- Senate HELP Committee Seeks Input into Draft Compounding Legislation – In the wake of continuing high profile issues related to compounding, the Senate HELP Committee posted draft legislation this week, seeking input into the draft which is due to the Committee by May 3 at 6 PM (ET). Among other things, the draft legislation establishes a clear boundary between traditional compounders and compounding manufacturers; clarifies that compounded drugs are new drugs subject to FDA jurisdiction; defines FDA’s role in oversight of manufacturers and sets up a user fee type system to fund inspections; and defines roles between states and the federal regulatory authorities. A link to the draft legislation is included on the newly created Eye on FDA tab that compiles resources related to the developing issues around compounding located on the blog.
- Dr. Hamburg Opens Up FDLI Conference – Cites Budget Situation - Once again, FDA Commissioner Margaret A. Hamburg opened up the FDLI Conference here in Washington this week with an address that provided a comprehensive look at current agency activities and priorities. She noted that the times are challenging, though the challenges traditionally faced by an agency with such a large mandate is “made all he more difficult as we seek to fulfill our mission with the added pressure of the ‘new austerity’.” She said that FDA stands to lose approximately 209 million dollars this fiscal year – with $126 million in budget authority and $83 million of that in user fees because although the fees will continue to be collected, they will remain deposited with the U.S. Treasury. She also provided overviews on the status of implementation of key legislation such as the Family Smoking Prevention and Tobacco Control Act of 2009, the Food Safety Modernization Act and FDASIA as well as discussing aspects of the compounding issue.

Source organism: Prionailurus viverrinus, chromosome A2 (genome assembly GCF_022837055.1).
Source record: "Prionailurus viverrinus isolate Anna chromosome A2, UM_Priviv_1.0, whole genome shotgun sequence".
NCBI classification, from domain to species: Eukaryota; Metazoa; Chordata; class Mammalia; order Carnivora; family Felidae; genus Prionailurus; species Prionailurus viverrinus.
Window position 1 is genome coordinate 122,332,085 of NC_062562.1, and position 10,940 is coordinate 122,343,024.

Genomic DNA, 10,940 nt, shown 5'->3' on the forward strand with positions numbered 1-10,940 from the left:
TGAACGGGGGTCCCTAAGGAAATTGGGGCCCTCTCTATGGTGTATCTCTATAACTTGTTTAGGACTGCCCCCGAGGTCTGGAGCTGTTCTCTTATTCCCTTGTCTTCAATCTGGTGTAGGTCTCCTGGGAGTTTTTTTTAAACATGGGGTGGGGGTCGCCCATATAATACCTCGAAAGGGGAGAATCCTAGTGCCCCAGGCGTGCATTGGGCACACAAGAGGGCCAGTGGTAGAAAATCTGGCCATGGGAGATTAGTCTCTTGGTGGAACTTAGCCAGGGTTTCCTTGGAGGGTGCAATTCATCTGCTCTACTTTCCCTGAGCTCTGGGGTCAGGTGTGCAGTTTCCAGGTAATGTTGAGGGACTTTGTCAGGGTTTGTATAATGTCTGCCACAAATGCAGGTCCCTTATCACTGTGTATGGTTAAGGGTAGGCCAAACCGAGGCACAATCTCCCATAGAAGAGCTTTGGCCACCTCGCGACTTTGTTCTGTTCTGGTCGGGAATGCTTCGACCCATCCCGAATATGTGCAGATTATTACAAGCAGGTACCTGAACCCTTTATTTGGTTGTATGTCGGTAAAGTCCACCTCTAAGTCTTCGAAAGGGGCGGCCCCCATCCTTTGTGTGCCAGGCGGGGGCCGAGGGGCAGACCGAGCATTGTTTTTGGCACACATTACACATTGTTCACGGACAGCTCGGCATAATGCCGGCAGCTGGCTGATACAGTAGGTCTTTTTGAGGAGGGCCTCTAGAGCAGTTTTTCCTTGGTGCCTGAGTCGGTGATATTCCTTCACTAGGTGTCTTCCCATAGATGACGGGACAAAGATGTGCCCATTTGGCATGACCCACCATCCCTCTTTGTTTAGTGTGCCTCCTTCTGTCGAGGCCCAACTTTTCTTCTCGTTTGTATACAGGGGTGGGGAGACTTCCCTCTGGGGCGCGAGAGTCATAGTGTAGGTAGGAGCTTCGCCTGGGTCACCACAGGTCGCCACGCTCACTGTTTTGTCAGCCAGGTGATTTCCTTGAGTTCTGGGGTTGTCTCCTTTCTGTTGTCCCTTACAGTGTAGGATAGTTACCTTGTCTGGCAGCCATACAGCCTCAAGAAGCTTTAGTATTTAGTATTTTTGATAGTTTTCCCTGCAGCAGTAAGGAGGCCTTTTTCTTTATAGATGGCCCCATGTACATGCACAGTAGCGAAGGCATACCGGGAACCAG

That’s it for me this week. Get those closets switched around everyone.